In particular, we’re looking at four key areas:

  • What is the scale of the problem?
  • What protections are currently in place?
  • What relevant developments are on the horizon?
  • What actions can we, or other relevant organisations, take?

We will speak to a wide range of people and organisations and – as you might expect – work particularly closely with the Financial Conduct Authority.

We have to respond to the super-complaint within 90 calendar days so that means the deadline is 22 December 2016.

In our response we will set out our initial conclusions and our thoughts on what needs to happen next.

Despite receiving the bulk of recent publicity, it’s important to note that ‘vishing’ isn’t the only type of fraud that has hit the headlines. There have already been reports of contactless customers being subject to fraudulent transactions up to eight months after reporting lost or stolen cards. Biometric technology has also encountered problems, with reports of fingerprints being lifted from devices.

Despite the future of payments heralded as one dominated by contactless and biometric technology - unless it’s secure, it will never be truly universal. 

In a sense, we don’t really know what a future payments industry will look like. Certainly if you’d asked me two and half years ago, when I joined the PSR, what challenges we’d face, I’d be lying if I said that receiving a super-complaint was high on my list.

So the pace of change is one of the major challenges we face as a regulator and one we all face as the payments community. 

Delivering collaborative initiatives

Not all innovation in payments can be delivered competitively at the moment. That's because there are significant network effects in the industry – in other words, different payment providers need to be able to move payments between each other; payment systems need to enable PSPs to “talk” to each other.

And, as we know, there has historically been much frustration at the industry’s seeming inability to drive innovation in the collaborative space. Faster Payments and the Current Account Switch Service are two areas where the industry did deliver collaboratively, but in both cases a major prod from government was needed.

That's why we set up the Payments Strategy Forum: to drive collaborative innovation and to move the UK to a payments system which is simpler, more agile and responsive to change. A system that will enable competition which will unleash innovation.

The PSR and collaboration

So a lot’s been going on in the last couple of years. We’ve focused our efforts on the key issues the payments community highlighted and worked with you all to make a difference.

Late last year we carried out a survey to gauge industry perceptions of how we were doing. The results, which you can find on our website, were broadly positive. In fact you’ll get another chance to give your views when we run our second perceptions survey.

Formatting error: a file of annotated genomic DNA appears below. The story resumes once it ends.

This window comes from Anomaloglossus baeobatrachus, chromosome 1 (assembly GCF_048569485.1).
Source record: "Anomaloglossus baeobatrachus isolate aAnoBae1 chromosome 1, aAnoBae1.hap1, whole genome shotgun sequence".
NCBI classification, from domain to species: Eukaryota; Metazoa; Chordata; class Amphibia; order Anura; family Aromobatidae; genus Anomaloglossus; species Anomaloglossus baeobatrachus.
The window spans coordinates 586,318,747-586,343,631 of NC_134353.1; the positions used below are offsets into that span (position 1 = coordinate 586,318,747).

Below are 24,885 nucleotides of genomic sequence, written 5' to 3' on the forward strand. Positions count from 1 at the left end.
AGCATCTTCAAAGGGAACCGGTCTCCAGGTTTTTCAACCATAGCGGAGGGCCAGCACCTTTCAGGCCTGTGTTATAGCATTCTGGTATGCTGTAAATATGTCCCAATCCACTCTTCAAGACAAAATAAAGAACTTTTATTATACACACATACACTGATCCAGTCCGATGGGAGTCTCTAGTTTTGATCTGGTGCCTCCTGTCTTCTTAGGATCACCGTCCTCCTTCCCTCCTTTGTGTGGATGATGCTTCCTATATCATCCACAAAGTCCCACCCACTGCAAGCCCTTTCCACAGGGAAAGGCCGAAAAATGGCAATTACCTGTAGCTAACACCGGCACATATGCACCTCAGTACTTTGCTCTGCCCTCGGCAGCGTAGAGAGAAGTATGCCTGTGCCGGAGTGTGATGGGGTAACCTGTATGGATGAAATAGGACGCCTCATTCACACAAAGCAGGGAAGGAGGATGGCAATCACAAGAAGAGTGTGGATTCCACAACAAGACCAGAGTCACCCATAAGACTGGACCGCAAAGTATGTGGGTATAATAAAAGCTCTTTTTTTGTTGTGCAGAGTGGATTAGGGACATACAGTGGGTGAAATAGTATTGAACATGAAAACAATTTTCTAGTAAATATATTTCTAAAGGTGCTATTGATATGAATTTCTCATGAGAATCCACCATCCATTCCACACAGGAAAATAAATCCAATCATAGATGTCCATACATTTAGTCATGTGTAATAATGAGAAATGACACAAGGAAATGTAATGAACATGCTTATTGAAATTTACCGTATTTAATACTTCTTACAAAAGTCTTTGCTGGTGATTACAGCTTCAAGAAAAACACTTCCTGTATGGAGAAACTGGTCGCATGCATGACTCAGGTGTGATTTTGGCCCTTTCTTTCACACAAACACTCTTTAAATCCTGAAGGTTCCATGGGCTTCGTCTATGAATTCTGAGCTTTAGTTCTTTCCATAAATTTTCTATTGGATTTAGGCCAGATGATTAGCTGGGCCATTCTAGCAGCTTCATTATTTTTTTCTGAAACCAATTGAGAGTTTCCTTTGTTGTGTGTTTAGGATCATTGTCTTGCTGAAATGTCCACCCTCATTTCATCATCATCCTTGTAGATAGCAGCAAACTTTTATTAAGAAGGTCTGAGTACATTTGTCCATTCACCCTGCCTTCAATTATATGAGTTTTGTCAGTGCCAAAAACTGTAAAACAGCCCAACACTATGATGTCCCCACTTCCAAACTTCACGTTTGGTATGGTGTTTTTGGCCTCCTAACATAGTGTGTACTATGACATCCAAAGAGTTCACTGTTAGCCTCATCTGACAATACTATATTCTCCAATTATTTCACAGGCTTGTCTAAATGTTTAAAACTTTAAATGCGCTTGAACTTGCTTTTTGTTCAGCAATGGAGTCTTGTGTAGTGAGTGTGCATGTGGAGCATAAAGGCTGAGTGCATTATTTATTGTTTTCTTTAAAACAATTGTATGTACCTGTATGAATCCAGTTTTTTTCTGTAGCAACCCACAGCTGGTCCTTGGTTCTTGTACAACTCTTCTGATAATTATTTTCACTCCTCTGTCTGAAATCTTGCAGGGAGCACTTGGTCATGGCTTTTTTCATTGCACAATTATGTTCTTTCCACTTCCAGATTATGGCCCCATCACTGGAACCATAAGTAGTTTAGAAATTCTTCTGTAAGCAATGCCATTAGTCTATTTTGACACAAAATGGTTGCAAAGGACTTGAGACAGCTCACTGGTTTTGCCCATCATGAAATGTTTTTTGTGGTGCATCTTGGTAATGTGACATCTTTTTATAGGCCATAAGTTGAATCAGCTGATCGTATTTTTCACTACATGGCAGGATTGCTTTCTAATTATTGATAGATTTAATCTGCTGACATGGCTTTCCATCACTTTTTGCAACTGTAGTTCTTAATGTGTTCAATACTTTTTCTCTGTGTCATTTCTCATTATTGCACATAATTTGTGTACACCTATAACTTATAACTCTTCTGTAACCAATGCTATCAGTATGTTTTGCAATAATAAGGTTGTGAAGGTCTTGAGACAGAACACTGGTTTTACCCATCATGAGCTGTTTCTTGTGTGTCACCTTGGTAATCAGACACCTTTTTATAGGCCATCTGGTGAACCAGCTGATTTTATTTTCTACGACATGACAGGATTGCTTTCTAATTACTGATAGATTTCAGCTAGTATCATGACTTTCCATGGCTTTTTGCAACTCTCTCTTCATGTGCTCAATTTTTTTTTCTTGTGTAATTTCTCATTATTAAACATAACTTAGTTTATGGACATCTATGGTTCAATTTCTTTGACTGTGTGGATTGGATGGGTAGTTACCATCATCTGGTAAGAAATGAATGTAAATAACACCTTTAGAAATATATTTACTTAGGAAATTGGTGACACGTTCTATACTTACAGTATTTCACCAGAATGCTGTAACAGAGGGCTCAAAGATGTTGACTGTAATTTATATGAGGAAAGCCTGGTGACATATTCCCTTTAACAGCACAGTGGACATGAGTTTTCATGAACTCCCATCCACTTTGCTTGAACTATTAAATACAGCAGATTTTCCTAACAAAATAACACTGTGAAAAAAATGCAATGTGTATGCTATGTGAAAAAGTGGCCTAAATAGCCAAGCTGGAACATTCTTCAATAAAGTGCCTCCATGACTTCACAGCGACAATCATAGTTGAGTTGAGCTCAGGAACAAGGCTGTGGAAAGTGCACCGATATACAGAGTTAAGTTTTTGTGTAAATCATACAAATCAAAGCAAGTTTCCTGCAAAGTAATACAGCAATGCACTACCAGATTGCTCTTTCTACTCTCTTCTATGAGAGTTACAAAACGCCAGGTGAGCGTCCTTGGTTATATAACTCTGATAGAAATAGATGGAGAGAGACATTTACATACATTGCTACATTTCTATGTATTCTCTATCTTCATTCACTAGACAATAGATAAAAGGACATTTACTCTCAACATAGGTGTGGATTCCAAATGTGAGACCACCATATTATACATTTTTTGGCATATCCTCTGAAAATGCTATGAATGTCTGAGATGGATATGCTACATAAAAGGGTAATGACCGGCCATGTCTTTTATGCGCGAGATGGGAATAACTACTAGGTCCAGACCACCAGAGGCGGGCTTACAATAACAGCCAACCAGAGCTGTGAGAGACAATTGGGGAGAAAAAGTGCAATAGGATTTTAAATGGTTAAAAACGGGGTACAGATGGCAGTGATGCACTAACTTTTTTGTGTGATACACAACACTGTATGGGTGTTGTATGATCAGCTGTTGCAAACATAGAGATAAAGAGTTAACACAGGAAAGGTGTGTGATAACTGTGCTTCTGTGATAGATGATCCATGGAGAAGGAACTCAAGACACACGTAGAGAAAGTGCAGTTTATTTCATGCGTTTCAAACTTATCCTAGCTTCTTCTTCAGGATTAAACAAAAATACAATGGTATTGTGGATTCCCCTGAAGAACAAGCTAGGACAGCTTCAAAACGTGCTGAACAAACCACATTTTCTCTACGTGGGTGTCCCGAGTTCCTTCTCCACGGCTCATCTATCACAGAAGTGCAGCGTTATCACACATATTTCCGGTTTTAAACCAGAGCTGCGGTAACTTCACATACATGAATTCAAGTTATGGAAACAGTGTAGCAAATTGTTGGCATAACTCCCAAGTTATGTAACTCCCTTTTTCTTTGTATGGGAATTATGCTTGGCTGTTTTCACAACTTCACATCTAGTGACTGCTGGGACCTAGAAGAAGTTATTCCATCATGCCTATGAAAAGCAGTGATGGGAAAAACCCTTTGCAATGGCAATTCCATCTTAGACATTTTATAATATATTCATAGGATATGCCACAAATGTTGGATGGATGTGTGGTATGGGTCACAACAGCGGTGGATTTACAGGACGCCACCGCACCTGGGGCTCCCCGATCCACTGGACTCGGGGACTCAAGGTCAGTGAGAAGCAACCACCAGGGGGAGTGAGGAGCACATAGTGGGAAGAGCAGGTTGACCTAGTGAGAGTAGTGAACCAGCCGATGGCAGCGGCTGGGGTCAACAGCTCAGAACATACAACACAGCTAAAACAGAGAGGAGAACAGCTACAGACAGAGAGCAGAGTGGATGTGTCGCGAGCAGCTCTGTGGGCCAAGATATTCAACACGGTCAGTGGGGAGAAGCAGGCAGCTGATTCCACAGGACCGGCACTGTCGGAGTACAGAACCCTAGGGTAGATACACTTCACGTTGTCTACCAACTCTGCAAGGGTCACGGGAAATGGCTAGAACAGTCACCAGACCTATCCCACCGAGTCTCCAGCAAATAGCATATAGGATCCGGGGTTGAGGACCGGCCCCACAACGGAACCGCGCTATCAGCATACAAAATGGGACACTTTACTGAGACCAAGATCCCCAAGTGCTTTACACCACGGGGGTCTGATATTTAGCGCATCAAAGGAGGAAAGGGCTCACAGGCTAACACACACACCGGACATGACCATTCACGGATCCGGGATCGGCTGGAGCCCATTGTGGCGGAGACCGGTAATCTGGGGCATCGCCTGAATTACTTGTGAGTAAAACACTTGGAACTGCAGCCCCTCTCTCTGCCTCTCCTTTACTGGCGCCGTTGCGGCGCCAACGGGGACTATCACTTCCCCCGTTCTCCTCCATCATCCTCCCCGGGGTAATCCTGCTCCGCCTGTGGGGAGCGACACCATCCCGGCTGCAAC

One thing that stood out is that many were reserving judgement until more time had passed, understandably saying it was too early to give an opinion. Hopefully you are now seeing more evidence of the difference we are making, and that we tailor our approach to the circumstances; being interventionist where we need to be, but letting the market work where it can.

Something else that came back in the research, and also anecdotally, is that we have asked a lot of you in terms of providing us information or responding to our consultations. In many ways this was symptomatic of a busy work agenda for a start-up regulator, but I appreciate that considering and responding to consultations takes time so we will be mindful of that going forward.

It is clear that the results we have achieved in the last 12 months have been as a result of a long-running and constantly evolving conversation between us as a regulator, the industry, and other relevant bodies.

Transparency has been key to ensuring that any recommendations we have made are clear and that essentially, we are all working towards the same goal: to ensure competition is working, innovation is thriving and that needs of service users are at the centre of what we do.

What now?

So what happens next? Well, there is certainly no shortage of work. 

Our focus is on implementing what we have started – particularly on access, the market reviews and the Payments Strategy Forum – as well as the super-complaint from Which?. We’re committed to ensuring we solve those big issues we identified at the start. But what we won’t do is intervene or make policy without good reason.

Of course, there will always be new challenges particularly during periods of rapid change. The payments sector is and will be forever evolving so that’s the world we are in, and we must all adapt to it. 

Working together towards the same goal I have no doubt that we can be part of a payments world which is buzzing with innovation and competition and doing the very best for the people and businesses that use its systems.

Thank you for listening and I hope you have an enjoyable day.